The Boston Symphony Chamber Players concert on Tuesday, August 9, in the Florence Gould Auditorium of Ozawa Hall at Tanglewood, took the audience simultaneously backwards and forwards in time with a hint of pastoral imagery to complement the external setting. Throughout all the changes of mood and tone inherent in this program, the ensemble performed with an obvious love and affection for each piece that filled the hall with a rich and satisfying sound.
In Bohuslav Martinü’s Four Madrigals for oboe, clarinet, and bassoon, classical tonality was tangled up with twentieth-century chromaticism and even a touch of jazz harmony, hearkening back to the not-quite modal, not-quite tonal works of Monteverdi and Gesualdo. Without the narrative impulse of Renaissance madrigals, this set of four movements lacked a certain amount of excitement even as the music moved from cheerful to melancholy and back to playful camaraderie. Nevertheless, the players brought together all the individual strands of counterpoint, homophony, and solo passages in a pleasing unity against which each instrument had its moments in the spotlight.
Following Martinü’s hat tip to the past, the complete chamber ensemble of ten players, plus trumpet, presented Andre Previn’s Octet for Eleven, a three-movement piece that, while composed in 2010, dwells firmly in the recent past. Previn may dress up his ideas in a judicious amount of dissonant harmonies, extended techniques, and a few fresh orchestrations, but he cannot hide his Romantic core. In the Octet for Eleven, the winds and strings are consistently used as opposing but complementary forces. The winds supply most of the accompaniment and countermelodies, which the Chamber Players performed with gusto and warmth, moving from Previn’s big, open chords to tighter, more biting sonorities with a smooth and flowing sound that captured the individuality of each harmony. The strings had the lyrical, romantic foreground material. Here, Malcolm Lowe, first violin, was given ample opportunity to display his beautiful tone and expression, particularly in the recurring soaring theme of the first movement.
The second movement of the Octet begins with a very serious, somewhat Eastern European theme presented by solo bass, an unusual orchestrational choice that hints at the more inventive timbres (flute flutter-tongue, strings sul ponticello) to come. The first half of the movement concentrates on small subsets of the ensemble, giving individual instruments a small spotlight as they present their own variations on the bass’ serious theme. After this taste of timbral variety, it was a bit of a disappointment to have the ensemble return to their strings against winds orchestration for the close of the music, despite the interesting thematic material.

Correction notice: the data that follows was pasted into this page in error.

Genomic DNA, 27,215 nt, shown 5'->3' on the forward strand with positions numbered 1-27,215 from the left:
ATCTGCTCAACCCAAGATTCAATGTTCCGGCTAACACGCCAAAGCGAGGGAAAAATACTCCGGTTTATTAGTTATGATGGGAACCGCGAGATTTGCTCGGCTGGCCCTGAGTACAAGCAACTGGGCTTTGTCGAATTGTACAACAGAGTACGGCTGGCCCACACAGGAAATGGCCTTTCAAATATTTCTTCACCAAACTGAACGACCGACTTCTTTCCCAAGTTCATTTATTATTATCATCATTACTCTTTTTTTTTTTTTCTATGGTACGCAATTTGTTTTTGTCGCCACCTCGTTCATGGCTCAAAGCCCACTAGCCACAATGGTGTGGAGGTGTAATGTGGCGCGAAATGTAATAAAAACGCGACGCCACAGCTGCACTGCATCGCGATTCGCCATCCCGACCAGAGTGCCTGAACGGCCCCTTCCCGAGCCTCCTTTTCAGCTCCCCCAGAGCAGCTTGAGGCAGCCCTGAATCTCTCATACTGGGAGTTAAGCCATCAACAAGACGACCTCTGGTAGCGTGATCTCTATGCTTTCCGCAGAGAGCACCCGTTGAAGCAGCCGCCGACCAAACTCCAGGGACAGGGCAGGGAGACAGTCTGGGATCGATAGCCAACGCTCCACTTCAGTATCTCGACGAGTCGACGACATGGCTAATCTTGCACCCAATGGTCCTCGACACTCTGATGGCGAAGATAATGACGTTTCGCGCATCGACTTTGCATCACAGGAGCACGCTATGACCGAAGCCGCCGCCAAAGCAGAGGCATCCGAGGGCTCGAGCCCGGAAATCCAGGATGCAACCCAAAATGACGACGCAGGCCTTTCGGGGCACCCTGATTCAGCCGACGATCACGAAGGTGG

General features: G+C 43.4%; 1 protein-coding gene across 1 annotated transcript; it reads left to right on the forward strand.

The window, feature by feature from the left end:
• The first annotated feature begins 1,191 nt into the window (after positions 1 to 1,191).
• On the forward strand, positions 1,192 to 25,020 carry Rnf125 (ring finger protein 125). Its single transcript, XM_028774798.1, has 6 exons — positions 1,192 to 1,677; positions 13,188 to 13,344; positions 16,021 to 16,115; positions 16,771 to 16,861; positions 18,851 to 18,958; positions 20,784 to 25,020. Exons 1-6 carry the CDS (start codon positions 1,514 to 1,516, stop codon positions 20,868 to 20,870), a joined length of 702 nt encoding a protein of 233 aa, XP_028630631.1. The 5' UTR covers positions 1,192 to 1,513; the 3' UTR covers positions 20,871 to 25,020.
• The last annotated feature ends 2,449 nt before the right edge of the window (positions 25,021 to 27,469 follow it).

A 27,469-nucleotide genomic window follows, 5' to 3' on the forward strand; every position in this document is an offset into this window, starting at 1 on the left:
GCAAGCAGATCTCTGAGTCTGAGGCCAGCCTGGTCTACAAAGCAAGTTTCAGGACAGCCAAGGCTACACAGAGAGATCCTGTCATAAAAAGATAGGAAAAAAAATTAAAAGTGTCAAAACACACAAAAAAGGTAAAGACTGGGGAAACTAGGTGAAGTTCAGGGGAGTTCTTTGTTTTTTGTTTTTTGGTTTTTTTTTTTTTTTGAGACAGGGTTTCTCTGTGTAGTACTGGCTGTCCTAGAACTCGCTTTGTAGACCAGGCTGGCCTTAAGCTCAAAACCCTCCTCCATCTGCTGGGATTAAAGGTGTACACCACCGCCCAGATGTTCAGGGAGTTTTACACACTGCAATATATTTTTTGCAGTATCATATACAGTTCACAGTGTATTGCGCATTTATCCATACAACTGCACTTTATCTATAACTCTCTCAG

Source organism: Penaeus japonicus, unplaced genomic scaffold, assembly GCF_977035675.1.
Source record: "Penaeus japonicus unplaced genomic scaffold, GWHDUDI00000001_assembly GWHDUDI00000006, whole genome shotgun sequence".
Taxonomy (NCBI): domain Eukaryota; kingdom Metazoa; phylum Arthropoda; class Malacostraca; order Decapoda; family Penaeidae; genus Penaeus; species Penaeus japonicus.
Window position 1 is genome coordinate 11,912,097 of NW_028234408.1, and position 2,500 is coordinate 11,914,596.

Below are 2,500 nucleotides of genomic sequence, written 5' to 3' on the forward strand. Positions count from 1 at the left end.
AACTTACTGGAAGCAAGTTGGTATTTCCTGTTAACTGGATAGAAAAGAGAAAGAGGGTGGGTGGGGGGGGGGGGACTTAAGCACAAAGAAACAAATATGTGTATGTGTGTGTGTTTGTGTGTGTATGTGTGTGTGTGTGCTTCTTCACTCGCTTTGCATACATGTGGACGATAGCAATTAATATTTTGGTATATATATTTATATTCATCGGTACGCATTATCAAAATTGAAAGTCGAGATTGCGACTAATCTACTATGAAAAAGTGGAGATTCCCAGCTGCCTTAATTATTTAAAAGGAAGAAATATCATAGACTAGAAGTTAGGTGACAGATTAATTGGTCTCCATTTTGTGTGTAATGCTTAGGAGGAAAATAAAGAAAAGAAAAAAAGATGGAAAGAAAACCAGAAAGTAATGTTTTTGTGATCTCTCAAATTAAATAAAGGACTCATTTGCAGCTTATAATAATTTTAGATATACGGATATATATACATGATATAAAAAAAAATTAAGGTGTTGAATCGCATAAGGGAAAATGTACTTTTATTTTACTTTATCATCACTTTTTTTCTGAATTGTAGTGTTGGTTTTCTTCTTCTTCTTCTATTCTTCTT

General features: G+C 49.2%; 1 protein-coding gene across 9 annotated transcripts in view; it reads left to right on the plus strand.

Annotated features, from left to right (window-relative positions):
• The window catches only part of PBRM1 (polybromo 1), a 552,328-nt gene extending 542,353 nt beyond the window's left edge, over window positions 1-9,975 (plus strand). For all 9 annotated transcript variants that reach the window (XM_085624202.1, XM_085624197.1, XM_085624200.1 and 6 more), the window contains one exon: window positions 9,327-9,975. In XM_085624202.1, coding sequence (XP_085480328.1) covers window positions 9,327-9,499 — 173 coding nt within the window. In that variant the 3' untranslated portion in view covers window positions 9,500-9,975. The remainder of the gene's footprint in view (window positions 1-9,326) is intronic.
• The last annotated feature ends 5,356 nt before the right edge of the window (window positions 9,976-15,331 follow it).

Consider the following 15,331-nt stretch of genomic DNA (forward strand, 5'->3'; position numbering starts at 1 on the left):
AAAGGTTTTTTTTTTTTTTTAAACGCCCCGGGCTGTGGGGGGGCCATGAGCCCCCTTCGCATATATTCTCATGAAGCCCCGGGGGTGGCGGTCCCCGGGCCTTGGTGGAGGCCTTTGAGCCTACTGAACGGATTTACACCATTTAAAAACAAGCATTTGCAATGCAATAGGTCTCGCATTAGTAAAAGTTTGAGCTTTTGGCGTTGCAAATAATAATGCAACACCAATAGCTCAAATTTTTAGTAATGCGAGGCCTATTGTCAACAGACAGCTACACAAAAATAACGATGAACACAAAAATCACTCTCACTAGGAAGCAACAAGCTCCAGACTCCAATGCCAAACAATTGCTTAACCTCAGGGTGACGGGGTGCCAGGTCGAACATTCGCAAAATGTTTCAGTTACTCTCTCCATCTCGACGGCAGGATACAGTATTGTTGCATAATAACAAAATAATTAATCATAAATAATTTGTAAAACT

In the final movement, the added trumpet finally gets the spotlight in a fast, staccato theme dominated by woodwinds. Here, Previn’s work in theater and film exerts its influence, and for me, this movement had a touch of the Western, conjuring the expansive landscapes of John Huston and John Wayne’s archetypical action heroes, complete with a triumphant ending and a majestic ride into the sunset.
Although derived from music he wrote for a 1939 film, Darius Milhaud’s La Cheminée du Roi René does more to invoke medieval aesthetics than familiar cinematic tropes. The seven movements of this suite for woodwind quintet progress from formality to playfulness and back again, with frequent use of medieval harmonies and cadences. Throughout, the ensemble rendered all of Milhaud’s gorgeous sonorities with a luxurious, expansive sound that highlighted the sheer variety of all the shades of sonic beauty Milhaud creates. James Sommerville’s smooth and warm horn solos of “Joutes sur l’Arc” and Elizabeth Rowe’s sprightly piccolo passages among the energetic horn calls of “Chasse à Valabre” stood out as well.
To conclude the concert, Andre Previn joined violinist Malcolm Lowe, violist Steven Ansell and cellist Jules Eskin for Mozart’s Quartet in G minor for piano and strings, K. 478. Previn has a nice smooth touch and a clarity of expression that suits Mozart perfectly. This quartet is one of Mozart’s darker, moodier pieces and yet the performance felt a bit restrained. Perhaps it was just the contrast with the rich expressiveness that preceded the quartet on the program.